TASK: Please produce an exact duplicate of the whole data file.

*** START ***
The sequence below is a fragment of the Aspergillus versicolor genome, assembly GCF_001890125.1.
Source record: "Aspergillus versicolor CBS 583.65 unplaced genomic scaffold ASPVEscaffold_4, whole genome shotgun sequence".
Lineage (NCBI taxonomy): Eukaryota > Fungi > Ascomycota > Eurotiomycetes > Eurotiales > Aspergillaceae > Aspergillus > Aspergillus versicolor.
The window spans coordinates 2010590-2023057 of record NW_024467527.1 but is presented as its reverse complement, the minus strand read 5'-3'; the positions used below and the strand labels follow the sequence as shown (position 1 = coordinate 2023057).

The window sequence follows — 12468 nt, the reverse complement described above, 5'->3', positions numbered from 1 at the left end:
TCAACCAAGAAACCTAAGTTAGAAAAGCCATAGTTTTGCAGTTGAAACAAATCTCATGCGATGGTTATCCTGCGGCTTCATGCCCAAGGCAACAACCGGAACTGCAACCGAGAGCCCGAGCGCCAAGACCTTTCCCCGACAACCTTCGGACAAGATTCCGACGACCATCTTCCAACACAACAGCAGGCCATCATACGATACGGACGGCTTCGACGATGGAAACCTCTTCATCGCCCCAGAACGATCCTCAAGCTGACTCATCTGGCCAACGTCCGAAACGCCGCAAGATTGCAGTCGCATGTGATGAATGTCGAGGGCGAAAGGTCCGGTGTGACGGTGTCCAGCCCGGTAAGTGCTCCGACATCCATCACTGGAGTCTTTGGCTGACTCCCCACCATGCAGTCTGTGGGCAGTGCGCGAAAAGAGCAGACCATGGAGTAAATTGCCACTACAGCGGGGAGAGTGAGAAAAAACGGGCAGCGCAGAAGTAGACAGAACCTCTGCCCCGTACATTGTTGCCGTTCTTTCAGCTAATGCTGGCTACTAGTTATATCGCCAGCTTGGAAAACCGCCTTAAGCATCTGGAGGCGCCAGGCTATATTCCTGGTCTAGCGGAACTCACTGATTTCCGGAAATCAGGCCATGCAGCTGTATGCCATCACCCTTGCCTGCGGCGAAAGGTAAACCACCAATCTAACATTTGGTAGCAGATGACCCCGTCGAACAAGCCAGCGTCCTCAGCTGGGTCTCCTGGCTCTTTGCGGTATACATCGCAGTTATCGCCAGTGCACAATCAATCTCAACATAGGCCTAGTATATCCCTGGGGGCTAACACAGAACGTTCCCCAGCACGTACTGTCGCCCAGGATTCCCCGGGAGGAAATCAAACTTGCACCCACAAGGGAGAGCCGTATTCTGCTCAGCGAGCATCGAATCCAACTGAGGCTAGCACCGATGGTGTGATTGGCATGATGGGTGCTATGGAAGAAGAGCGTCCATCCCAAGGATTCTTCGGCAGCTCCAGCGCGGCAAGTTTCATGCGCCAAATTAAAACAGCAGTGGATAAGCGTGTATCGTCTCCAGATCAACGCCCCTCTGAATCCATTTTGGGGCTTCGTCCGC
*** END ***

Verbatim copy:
The sequence below is a fragment of the Aspergillus versicolor genome, assembly GCF_001890125.1.
Source record: "Aspergillus versicolor CBS 583.65 unplaced genomic scaffold ASPVEscaffold_4, whole genome shotgun sequence".
Lineage (NCBI taxonomy): Eukaryota > Fungi > Ascomycota > Eurotiomycetes > Eurotiales > Aspergillaceae > Aspergillus > Aspergillus versicolor.
The window spans coordinates 2010590-2023057 of record NW_024467527.1 but is presented as its reverse complement, the minus strand read 5'-3'; the positions used below and the strand labels follow the sequence as shown (position 1 = coordinate 2023057).

The window sequence follows — 12468 nt, the reverse complement described above, 5'->3', positions numbered from 1 at the left end:
TCAACCAAGAAACCTAAGTTAGAAAAGCCATAGTTTTGCAGTTGAAACAAATCTCATGCGATGGTTATCCTGCGGCTTCATGCCCAAGGCAACAACCGGAACTGCAACCGAGAGCCCGAGCGCCAAGACCTTTCCCCGACAACCTTCGGACAAGATTCCGACGACCATCTTCCAACACAACAGCAGGCCATCATACGATACGGACGGCTTCGACGATGGAAACCTCTTCATCGCCCCAGAACGATCCTCAAGCTGACTCATCTGGCCAACGTCCGAAACGCCGCAAGATTGCAGTCGCATGTGATGAATGTCGAGGGCGAAAGGTCCGGTGTGACGGTGTCCAGCCCGGTAAGTGCTCCGACATCCATCACTGGAGTCTTTGGCTGACTCCCCACCATGCAGTCTGTGGGCAGTGCGCGAAAAGAGCAGACCATGGAGTAAATTGCCACTACAGCGGGGAGAGTGAGAAAAAACGGGCAGCGCAGAAGTAGACAGAACCTCTGCCCCGTACATTGTTGCCGTTCTTTCAGCTAATGCTGGCTACTAGTTATATCGCCAGCTTGGAAAACCGCCTTAAGCATCTGGAGGCGCCAGGCTATATTCCTGGTCTAGCGGAACTCACTGATTTCCGGAAATCAGGCCATGCAGCTGTATGCCATCACCCTTGCCTGCGGCGAAAGGTAAACCACCAATCTAACATTTGGTAGCAGATGACCCCGTCGAACAAGCCAGCGTCCTCAGCTGGGTCTCCTGGCTCTTTGCGGTATACATCGCAGTTATCGCCAGTGCACAATCAATCTCAACATAGGCCTAGTATATCCCTGGGGGCTAACACAGAACGTTCCCCAGCACGTACTGTCGCCCAGGATTCCCCGGGAGGAAATCAAACTTGCACCCACAAGGGAGAGCCGTATTCTGCTCAGCGAGCATCGAATCCAACTGAGGCTAGCACCGATGGTGTGATTGGCATGATGGGTGCTATGGAAGAAGAGCGTCCATCCCAAGGATTCTTCGGCAGCTCCAGCGCGGCAAGTTTCATGCGCCAAATTAAAACAGCAGTGGATAAGCGTGTATCGTCTCCAGATCAACGCCCCTCTGAATCCATTTTGGGGCTTCGTCCGC